Commentary on CPUC Rate Design Workshop

cartoon

The California Public Utilities Commission (CPUC) held a two-day workshop on rate design principles for commercial and industrial customers. To the the extent possible, rates are designed in California to reflect the temporal changes in underlying costs–the “marginal costs” of power production and delivery.

Professor Severin Borenstein’s opening presentation doesn’t discuss a very important aspect of marginal costs that we have too long ignored in rate making. That’s the issue of “putty/clay” differences. This is an issue of temporal consistency in marginal cost calculation. The “putty” costs are those short term costs of operating the existing infrastructure. The “clay” costs are those of adding infrastructure which are longer term costs. Sometimes the operational costs can be substitutes for infrastructure. However we are now adding infrastructure (clay) in renewables have have negligible operating (putty) costs. The issue we now face is how to transition from focusing on putty to clay costs as the appropriate marginal cost signals.

Carl Linvill from the Regulatory Assistance Project (RAP) made a contrasting presentation that incorporated those differences in temporal perspectives for marginal costs.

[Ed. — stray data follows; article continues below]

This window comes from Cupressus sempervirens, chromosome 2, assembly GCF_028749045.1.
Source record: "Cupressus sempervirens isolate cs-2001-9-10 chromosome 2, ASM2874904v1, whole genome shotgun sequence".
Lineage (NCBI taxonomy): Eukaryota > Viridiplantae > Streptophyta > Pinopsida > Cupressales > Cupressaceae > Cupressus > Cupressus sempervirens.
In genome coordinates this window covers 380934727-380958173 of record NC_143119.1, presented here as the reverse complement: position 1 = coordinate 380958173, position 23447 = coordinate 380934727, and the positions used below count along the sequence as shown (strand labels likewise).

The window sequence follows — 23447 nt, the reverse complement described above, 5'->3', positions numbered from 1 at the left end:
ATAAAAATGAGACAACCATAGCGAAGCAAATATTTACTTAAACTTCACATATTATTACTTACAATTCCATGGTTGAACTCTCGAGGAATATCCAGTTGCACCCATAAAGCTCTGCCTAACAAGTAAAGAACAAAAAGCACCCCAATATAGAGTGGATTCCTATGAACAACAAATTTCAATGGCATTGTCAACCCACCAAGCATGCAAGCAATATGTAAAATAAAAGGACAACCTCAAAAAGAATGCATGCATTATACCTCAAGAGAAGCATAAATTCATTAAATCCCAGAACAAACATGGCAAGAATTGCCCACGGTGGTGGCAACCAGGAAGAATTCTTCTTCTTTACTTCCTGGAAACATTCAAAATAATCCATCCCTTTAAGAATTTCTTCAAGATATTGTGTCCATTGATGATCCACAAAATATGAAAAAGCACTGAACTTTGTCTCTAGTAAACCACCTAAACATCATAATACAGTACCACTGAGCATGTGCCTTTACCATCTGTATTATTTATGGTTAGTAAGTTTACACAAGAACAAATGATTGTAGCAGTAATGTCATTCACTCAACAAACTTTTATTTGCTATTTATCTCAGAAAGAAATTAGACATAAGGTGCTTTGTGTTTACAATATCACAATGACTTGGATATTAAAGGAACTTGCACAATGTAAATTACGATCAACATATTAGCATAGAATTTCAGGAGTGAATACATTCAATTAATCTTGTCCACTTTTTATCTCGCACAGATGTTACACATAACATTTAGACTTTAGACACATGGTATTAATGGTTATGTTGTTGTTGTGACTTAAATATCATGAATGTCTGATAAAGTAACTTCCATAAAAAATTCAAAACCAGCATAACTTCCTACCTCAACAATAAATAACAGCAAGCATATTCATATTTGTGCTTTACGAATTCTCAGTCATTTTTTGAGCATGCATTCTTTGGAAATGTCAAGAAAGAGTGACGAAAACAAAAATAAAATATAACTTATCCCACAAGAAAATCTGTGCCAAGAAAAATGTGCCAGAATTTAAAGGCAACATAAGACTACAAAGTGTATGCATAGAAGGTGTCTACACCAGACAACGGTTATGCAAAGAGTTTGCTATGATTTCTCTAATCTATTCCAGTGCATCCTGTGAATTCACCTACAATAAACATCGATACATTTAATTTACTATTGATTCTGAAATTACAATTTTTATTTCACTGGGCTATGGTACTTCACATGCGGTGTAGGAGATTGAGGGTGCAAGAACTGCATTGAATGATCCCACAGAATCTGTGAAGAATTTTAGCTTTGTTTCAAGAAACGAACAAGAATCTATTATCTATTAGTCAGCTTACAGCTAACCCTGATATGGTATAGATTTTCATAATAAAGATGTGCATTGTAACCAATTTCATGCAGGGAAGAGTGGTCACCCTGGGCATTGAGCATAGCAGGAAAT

Another issue raised by Doug Ledbetter of Opterra is that customers require certainty as well as expected returns to invest in energy-saving projects. We can have certainty for customers if the utilities vintage/grandfather rates and/or structures at the time they make the investment. Then rates / structures for other customers can vary and reflect the benefits that were created by those customers making investments.

Jamie Fine of EDF emphasized that rate design needs to focus on what is actionable by customers more so than on a best reflection of underlying costs. As an intervenor group representative, we are constantly having this discussion with utilities. Often when we make a suggestion about easing customer acceptance, they say “we didn’t think of that,” but then just move along with their original plan. The rise of DERs and CCAs are in part a response to that tone-deaf approach by the incumbent utilities.

Advertisements

Leave a Reply

Fill in your details below or click an icon to log in:

WordPress.com Logo

You are commenting using your WordPress.com account. Log Out /  Change )

Google+ photo

You are commenting using your Google+ account. Log Out /  Change )

Twitter picture

You are commenting using your Twitter account. Log Out /  Change )

Facebook photo

You are commenting using your Facebook account. Log Out /  Change )

w

Connecting to %s